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Women in Fenestration: Why it Matters, How to Encourage Growth

When I joined the National Fenestration Rating Council as document coordinator in 2009, it was my first job in the building environment. And, of course, when I attended my first NFRC meeting, it was hard to miss the demographic make-up of attendees—a lot of men. I didn’t have access to the registration list of that meeting, and much hasn’t changed over the years. I looked at the registration from Spring 2013 and see eight (of 114 registered) women attended. At least 20 women are expected at the Spring Committee Hybrid Meeting that begins on March 21.

There may be some positive news, though, as I have observed more women becoming NFRC Certified Simulators, with approximately 50 women in the group (26 percent) of simulators.

“As the membership manager, I have had women in the industry comment on the encouragement they have received from their male peers,” says Jessica Finn, NFRC membership manager. “I have also noticed at NFRC meetings that the women attending do not seem to be afraid to speak on any of the topics brought forward. The number of women serving on the NFRC board of directors has also increased.”

But how fast is the group growing, why does it matter, and how can we encourage more women to work in fenestration?

The growth

According to a 2020 article in Interesting Engineering, women in the manufacturing sector is at the lowest point since 1970, at 27 percent. For 2018, the Institute for Women’s Policy Research reported that women in construction was the highest in 20 years at 9.9 percent. By 2021, the Bureau of Labor Statistics has women making up 11 percent of the construction industry, 29.2 percent of overall manufacturing, and 23.7 percent for glass and glass product manufacturing. But, considering that women make up 47 percent of the total workforce, growth has been slow.

Why the interest?

The BLS estimates 375,000 more manufacturing jobs will be added in the next 12 months. With reports of employee shortages, it makes sense for women to consider these typically “male” jobs and for employers to determine whether recruitment strategies are reaching all capable, qualified workers.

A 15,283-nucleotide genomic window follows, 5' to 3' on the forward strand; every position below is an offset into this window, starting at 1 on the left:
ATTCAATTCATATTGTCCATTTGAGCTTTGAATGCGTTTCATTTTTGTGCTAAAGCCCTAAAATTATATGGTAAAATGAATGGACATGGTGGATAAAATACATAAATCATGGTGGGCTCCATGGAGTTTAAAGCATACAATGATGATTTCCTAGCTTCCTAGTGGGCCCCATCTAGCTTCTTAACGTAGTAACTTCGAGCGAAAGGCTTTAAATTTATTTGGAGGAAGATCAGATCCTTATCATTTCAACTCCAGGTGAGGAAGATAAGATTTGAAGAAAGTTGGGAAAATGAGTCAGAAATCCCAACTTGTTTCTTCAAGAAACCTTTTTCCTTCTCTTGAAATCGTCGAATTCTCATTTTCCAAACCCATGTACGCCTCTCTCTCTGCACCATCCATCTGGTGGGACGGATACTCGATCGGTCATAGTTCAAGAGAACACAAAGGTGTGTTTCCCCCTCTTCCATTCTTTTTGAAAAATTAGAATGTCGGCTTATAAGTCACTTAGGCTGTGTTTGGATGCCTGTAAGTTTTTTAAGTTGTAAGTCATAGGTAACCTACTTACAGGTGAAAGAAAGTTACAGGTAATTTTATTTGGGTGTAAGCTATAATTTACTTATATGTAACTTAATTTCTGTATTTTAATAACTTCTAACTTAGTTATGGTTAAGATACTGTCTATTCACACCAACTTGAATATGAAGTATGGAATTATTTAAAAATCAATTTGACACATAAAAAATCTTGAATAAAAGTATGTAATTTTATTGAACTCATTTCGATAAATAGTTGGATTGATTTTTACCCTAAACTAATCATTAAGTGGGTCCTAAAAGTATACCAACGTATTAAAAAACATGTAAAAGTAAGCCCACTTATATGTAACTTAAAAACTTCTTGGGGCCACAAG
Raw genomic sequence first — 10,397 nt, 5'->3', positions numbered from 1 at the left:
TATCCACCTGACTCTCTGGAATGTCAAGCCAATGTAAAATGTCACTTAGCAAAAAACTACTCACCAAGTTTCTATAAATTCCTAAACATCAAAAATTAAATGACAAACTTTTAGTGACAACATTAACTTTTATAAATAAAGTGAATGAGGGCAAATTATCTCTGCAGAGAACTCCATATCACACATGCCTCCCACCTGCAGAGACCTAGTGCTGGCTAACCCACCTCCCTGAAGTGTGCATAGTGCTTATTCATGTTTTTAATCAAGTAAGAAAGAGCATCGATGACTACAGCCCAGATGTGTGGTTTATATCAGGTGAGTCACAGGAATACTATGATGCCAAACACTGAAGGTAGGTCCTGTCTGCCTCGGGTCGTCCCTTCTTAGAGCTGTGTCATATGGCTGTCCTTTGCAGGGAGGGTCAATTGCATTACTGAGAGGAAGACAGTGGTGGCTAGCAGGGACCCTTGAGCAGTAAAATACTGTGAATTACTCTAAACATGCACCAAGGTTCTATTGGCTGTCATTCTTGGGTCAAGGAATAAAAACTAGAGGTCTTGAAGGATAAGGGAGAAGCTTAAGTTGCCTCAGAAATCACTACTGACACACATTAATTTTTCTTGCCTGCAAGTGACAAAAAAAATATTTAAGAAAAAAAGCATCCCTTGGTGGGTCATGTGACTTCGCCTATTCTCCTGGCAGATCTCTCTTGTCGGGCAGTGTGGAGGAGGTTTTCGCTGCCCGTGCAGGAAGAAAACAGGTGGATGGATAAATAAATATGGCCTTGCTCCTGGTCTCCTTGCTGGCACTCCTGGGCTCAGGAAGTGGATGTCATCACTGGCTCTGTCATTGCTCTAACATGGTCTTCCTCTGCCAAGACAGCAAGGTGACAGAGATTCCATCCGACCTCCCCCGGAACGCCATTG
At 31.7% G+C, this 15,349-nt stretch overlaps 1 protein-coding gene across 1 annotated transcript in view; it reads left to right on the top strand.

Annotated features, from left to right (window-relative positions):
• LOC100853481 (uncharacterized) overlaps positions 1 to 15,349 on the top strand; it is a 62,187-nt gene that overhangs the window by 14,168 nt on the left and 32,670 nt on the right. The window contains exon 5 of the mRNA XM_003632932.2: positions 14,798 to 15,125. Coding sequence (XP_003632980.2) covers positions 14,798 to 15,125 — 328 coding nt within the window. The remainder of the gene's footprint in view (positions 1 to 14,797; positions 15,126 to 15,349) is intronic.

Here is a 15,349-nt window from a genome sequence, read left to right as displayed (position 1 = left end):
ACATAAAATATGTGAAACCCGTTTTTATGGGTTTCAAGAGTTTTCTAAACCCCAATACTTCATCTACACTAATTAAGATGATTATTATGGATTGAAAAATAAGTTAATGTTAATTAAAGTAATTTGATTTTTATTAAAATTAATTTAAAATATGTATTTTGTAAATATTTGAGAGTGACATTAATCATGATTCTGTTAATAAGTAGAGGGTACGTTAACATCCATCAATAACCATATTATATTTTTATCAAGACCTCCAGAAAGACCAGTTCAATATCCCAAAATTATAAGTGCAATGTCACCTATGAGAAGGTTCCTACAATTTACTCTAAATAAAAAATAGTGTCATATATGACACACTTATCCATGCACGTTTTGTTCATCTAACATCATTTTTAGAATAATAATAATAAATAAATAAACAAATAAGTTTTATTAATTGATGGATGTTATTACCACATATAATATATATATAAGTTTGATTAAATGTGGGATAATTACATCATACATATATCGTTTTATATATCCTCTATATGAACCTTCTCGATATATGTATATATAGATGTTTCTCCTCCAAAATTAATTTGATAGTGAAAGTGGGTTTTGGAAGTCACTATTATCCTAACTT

Research suggests that women are more apt to collaborate. In addition, common sense suggests that including half of the population will bring in opinions and ideas not previously heard, thereby increasing innovation.

What can the industry do to encourage women?

Companies interested in attracting more women to the workplace can start by asking their current employees for ideas:

  • Find out if the workplace is welcoming to them and adjust company culture if necessary.
  • Make sure that women are being considered for all jobs and are not being pigeonholed into certain roles.
  • Encourage continuing education and provide opportunities for employees to pursue certification in relevant construction, manufacturing or other areas.

NFRC has joined the growing chorus of those encouraging women to enter the industry. As the number of women increases, NFRC can provide resources, including mentoring opportunities and support through the Women in Fenestration network that was created in 2021. This group provides women a forum to share experiences, discuss challenges, tour their successes and encourage others. We will also be doing additional research to get data on the number of women specifically in fenestration.

Through regular meetings, either in-person or virtually, NFRC’s Women in Fenestration network will gather a group of women from all professional levels in energy efficiency, emerging technology, green building and manufacturing to talk about opportunities, barriers and their experiences on working in the industry. All who are interested in joining are welcome, including men!

Researching this topic, the industry has and is taking steps to diversify its workforce. My personal experience, as an NFRC staff member and attendee at various industry events, is that men in fenestration are welcoming and encouraging. By broadening the discussion and listening to all voices, all will benefit from the varying perspectives, ideas and differences of opinion.

Additional Reading and Resources:


Robin Merrifield

Robin Merrifield is director, communications and outreach, at the National Fenestration Rating Council. Opinions expressed are the author's own and do not necessarily reflect the position of the National Glass Association or Window + Door.